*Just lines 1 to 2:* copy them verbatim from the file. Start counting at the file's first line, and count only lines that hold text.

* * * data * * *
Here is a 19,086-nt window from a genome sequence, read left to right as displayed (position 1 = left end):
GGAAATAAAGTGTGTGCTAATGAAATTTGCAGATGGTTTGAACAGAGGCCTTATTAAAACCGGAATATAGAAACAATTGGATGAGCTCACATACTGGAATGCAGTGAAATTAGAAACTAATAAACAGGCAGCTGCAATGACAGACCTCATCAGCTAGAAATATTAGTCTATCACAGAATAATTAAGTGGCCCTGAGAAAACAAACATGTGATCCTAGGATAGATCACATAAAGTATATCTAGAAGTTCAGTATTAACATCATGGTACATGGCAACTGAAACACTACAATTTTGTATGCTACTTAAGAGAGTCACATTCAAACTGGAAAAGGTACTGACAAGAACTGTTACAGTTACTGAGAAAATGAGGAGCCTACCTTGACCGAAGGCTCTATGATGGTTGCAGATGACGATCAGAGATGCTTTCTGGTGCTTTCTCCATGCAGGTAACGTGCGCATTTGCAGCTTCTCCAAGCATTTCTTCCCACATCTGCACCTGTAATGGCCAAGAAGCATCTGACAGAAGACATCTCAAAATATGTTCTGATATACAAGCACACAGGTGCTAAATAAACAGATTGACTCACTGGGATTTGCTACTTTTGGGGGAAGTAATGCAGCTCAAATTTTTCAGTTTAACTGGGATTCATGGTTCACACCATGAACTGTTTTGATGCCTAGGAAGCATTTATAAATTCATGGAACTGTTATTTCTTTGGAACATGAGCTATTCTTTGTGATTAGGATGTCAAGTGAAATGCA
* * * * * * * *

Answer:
Here is a 19,086-nt window from a genome sequence, read left to right as displayed (position 1 = left end):
GGAAATAAAGTGTGTGCTAATGAAATTTGCAGATGGTTTGAACAGAGGCCTTATTAAAACCGGAATATAGAAACAATTGGATGAGCTCACATACTGGAATGCAGTGAAATTAGAAACTAATAAACAGGCAGCTGCAATGACAGACCTCATCAGCTAGAAATATTAGTCTATCACAGAATAATTAAGTGGCCCTGAGAAAACAAACATGTGATCCTAGGATAGATCACATAAAGTATATCTAGAAGTTCAGTATTAACATCATGGTACATGGCAACTGAAACACTACAATTTTGTATGCTACTTAAGAGAGTCACATTCAAACTGGAAAAGGTACTGACAAGAACTGTTACAGTTACTGAGAAAATGAGGAGCCTACCTTGACCGAAGGCTCTATGATGGTTGCAGATGACGATCAGAGATGCTTTCTGGTGCTTTCTCCATGCAGGTAACGTGCGCATTTGCAGCTTCTCCAAGCATTTCTTCCCACATCTGCACCTGTAATGGCCAAGAAGCATCTGACAGAAGACATCTCAAAATATGTTCTGATATACAAGCACACAGGTGCTAAATAAACAGATTGACTCACTGGGATTTGCTACTTTTGGGGGAAGTAATGCAGCTCAAATTTTTCAGTTTAACTGGGATTCATGGTTCACACCATGAACTGTTTTGATGCCTAGGAAGCATTTATAAATTCATGGAACTGTTATTTCTTTGGAACATGAGCTATTCTTTGTGATTAGGATGTCAAGTGAAATGCA